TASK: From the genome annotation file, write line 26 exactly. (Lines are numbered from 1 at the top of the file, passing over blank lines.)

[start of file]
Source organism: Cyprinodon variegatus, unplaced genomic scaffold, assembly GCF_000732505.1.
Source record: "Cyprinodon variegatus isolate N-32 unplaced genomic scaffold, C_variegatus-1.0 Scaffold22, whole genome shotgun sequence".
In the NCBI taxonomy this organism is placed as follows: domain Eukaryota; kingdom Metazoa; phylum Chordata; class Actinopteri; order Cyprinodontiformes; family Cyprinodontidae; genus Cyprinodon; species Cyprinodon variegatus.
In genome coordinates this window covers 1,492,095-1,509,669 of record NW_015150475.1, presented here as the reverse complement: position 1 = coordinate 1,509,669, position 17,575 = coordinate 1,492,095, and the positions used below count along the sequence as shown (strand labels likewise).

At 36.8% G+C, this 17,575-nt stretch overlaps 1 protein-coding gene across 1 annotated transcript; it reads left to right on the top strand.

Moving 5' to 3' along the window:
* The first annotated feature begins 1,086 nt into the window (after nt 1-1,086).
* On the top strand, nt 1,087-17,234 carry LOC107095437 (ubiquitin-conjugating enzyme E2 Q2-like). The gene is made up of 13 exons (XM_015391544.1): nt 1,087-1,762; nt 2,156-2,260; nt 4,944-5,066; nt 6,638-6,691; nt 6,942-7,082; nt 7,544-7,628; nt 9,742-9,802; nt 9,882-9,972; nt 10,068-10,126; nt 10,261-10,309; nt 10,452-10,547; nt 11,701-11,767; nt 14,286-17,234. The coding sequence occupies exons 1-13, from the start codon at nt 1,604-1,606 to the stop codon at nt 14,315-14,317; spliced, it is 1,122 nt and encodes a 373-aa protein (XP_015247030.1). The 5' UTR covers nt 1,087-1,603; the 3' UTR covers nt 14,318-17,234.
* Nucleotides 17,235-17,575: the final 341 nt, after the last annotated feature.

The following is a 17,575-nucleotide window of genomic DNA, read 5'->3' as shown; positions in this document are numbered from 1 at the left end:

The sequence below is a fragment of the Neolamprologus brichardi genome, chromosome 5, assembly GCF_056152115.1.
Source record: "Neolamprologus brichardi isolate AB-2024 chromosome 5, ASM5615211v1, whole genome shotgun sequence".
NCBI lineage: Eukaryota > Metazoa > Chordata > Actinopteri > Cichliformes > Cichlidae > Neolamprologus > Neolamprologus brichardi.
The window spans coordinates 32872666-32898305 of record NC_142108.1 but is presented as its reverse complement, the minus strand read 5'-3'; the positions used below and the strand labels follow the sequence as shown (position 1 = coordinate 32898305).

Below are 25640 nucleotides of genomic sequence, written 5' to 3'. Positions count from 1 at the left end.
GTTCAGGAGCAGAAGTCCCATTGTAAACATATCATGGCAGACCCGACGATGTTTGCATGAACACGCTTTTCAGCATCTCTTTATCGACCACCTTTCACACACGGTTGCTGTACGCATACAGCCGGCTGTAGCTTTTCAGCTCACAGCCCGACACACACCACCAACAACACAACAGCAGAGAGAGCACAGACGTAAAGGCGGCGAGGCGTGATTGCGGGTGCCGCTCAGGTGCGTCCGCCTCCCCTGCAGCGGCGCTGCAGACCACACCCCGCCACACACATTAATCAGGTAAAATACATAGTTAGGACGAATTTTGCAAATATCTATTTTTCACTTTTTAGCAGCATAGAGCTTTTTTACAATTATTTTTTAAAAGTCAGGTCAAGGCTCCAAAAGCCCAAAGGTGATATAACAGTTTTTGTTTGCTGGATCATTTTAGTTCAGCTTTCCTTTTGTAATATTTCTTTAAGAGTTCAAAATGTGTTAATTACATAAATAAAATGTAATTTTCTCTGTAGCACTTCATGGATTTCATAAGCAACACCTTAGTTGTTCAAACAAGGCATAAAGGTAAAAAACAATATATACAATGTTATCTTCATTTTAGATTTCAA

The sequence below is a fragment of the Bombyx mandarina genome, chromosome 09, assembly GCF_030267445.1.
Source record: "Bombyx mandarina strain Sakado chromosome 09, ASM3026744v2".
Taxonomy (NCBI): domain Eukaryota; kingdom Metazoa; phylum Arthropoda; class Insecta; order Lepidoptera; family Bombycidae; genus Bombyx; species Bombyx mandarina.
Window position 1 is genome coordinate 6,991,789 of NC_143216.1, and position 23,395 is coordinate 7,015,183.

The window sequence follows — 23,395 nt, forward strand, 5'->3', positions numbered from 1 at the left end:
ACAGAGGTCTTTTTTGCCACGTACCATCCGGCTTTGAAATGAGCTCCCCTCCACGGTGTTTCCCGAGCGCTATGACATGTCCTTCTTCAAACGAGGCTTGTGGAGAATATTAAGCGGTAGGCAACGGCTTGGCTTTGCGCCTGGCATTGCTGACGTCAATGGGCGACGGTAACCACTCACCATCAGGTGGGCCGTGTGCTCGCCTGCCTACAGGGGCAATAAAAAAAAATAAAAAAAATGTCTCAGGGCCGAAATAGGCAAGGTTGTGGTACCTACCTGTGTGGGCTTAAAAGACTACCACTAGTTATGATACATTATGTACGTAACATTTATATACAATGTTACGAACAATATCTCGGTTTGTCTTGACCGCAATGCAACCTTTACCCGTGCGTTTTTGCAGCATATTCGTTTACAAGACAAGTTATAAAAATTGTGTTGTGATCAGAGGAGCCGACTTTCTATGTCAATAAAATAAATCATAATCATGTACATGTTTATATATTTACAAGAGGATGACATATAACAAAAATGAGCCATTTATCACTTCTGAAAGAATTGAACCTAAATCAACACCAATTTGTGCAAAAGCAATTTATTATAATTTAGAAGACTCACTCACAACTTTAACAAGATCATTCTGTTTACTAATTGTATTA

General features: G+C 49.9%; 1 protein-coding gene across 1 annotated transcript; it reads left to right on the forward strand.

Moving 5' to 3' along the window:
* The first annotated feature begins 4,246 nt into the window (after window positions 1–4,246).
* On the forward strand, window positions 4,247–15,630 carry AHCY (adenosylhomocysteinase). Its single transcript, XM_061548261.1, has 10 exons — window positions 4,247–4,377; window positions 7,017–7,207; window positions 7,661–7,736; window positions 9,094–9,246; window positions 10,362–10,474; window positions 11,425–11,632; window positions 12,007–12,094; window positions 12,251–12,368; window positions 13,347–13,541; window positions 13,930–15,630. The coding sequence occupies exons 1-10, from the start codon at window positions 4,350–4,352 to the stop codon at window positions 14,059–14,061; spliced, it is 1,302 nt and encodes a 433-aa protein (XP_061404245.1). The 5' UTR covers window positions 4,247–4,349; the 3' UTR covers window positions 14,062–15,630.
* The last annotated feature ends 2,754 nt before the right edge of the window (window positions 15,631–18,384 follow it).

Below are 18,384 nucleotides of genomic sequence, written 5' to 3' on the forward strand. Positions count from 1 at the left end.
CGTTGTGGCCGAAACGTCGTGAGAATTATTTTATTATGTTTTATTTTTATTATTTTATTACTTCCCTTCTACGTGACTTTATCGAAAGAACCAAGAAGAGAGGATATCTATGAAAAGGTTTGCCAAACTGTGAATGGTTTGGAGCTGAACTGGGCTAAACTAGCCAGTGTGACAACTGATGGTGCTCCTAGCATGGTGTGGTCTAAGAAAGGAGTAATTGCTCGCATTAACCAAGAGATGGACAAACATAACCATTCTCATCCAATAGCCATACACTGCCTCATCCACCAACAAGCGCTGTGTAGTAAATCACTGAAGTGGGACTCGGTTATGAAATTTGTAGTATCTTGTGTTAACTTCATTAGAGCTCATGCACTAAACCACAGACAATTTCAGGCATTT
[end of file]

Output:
* On the forward strand, window positions 4,247–15,630 carry AHCY (adenosylhomocysteinase). Its single transcript, XM_061548261.1, has 10 exons — window positions 4,247–4,377; window positions 7,017–7,207; window positions 7,661–7,736; window positions 9,094–9,246; window positions 10,362–10,474; window positions 11,425–11,632; window positions 12,007–12,094; window positions 12,251–12,368; window positions 13,347–13,541; window positions 13,930–15,630. The coding sequence occupies exons 1-10, from the start codon at window positions 4,350–4,352 to the stop codon at window positions 14,059–14,061; spliced, it is 1,302 nt and encodes a 433-aa protein (XP_061404245.1). The 5' UTR covers window positions 4,247–4,349; the 3' UTR covers window positions 14,062–15,630.